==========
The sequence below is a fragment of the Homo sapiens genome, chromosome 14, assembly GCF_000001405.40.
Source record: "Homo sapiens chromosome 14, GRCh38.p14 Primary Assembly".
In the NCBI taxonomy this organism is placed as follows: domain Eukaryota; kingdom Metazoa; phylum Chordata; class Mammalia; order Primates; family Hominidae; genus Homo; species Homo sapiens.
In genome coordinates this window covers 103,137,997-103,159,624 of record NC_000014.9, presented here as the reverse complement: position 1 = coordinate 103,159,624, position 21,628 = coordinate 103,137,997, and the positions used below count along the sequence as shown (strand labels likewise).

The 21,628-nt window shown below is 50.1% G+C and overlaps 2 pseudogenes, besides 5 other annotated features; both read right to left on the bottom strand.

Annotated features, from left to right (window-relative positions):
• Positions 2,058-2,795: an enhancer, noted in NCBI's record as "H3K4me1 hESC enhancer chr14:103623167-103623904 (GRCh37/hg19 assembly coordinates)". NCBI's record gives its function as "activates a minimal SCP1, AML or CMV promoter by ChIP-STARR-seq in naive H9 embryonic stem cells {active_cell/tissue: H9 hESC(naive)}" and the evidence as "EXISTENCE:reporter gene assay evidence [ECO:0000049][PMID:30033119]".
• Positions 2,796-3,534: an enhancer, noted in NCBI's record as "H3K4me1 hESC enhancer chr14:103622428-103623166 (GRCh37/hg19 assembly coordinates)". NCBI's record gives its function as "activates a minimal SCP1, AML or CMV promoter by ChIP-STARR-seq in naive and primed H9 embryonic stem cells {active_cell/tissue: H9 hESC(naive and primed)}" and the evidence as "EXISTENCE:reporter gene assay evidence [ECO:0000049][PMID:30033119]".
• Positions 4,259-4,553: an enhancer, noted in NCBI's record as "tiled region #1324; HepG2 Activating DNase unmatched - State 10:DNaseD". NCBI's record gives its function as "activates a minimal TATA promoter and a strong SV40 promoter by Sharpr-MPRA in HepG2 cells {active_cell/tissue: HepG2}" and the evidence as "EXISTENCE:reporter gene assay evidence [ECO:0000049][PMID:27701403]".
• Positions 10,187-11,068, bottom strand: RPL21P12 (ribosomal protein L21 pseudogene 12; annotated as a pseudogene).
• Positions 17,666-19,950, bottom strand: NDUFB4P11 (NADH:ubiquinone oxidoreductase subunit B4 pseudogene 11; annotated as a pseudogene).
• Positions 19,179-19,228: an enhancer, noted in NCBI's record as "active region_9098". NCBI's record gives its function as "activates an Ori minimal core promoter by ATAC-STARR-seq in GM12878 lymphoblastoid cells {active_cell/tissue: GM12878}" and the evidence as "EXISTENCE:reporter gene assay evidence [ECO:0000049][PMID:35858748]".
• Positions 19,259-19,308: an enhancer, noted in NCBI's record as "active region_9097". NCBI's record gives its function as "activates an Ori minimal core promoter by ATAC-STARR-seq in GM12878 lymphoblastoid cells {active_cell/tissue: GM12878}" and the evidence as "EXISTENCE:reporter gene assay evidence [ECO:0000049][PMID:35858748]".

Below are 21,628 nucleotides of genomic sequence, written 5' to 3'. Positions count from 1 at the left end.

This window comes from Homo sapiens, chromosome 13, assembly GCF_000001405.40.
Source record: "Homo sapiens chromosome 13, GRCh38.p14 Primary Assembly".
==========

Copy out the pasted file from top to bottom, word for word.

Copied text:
The sequence below is a fragment of the Homo sapiens genome, chromosome 14, assembly GCF_000001405.40.
Source record: "Homo sapiens chromosome 14, GRCh38.p14 Primary Assembly".
In the NCBI taxonomy this organism is placed as follows: domain Eukaryota; kingdom Metazoa; phylum Chordata; class Mammalia; order Primates; family Hominidae; genus Homo; species Homo sapiens.
In genome coordinates this window covers 103,137,997-103,159,624 of record NC_000014.9, presented here as the reverse complement: position 1 = coordinate 103,159,624, position 21,628 = coordinate 103,137,997, and the positions used below count along the sequence as shown (strand labels likewise).

The 21,628-nt window shown below is 50.1% G+C and overlaps 2 pseudogenes, besides 5 other annotated features; both read right to left on the bottom strand.

Annotated features, from left to right (window-relative positions):
• Positions 2,058-2,795: an enhancer, noted in NCBI's record as "H3K4me1 hESC enhancer chr14:103623167-103623904 (GRCh37/hg19 assembly coordinates)". NCBI's record gives its function as "activates a minimal SCP1, AML or CMV promoter by ChIP-STARR-seq in naive H9 embryonic stem cells {active_cell/tissue: H9 hESC(naive)}" and the evidence as "EXISTENCE:reporter gene assay evidence [ECO:0000049][PMID:30033119]".
• Positions 2,796-3,534: an enhancer, noted in NCBI's record as "H3K4me1 hESC enhancer chr14:103622428-103623166 (GRCh37/hg19 assembly coordinates)". NCBI's record gives its function as "activates a minimal SCP1, AML or CMV promoter by ChIP-STARR-seq in naive and primed H9 embryonic stem cells {active_cell/tissue: H9 hESC(naive and primed)}" and the evidence as "EXISTENCE:reporter gene assay evidence [ECO:0000049][PMID:30033119]".
• Positions 4,259-4,553: an enhancer, noted in NCBI's record as "tiled region #1324; HepG2 Activating DNase unmatched - State 10:DNaseD". NCBI's record gives its function as "activates a minimal TATA promoter and a strong SV40 promoter by Sharpr-MPRA in HepG2 cells {active_cell/tissue: HepG2}" and the evidence as "EXISTENCE:reporter gene assay evidence [ECO:0000049][PMID:27701403]".
• Positions 10,187-11,068, bottom strand: RPL21P12 (ribosomal protein L21 pseudogene 12; annotated as a pseudogene).
• Positions 17,666-19,950, bottom strand: NDUFB4P11 (NADH:ubiquinone oxidoreductase subunit B4 pseudogene 11; annotated as a pseudogene).
• Positions 19,179-19,228: an enhancer, noted in NCBI's record as "active region_9098". NCBI's record gives its function as "activates an Ori minimal core promoter by ATAC-STARR-seq in GM12878 lymphoblastoid cells {active_cell/tissue: GM12878}" and the evidence as "EXISTENCE:reporter gene assay evidence [ECO:0000049][PMID:35858748]".
• Positions 19,259-19,308: an enhancer, noted in NCBI's record as "active region_9097". NCBI's record gives its function as "activates an Ori minimal core promoter by ATAC-STARR-seq in GM12878 lymphoblastoid cells {active_cell/tissue: GM12878}" and the evidence as "EXISTENCE:reporter gene assay evidence [ECO:0000049][PMID:35858748]".

Below are 21,628 nucleotides of genomic sequence, written 5' to 3'. Positions count from 1 at the left end.

This window comes from Homo sapiens, chromosome 13, assembly GCF_000001405.40.
Source record: "Homo sapiens chromosome 13, GRCh38.p14 Primary Assembly".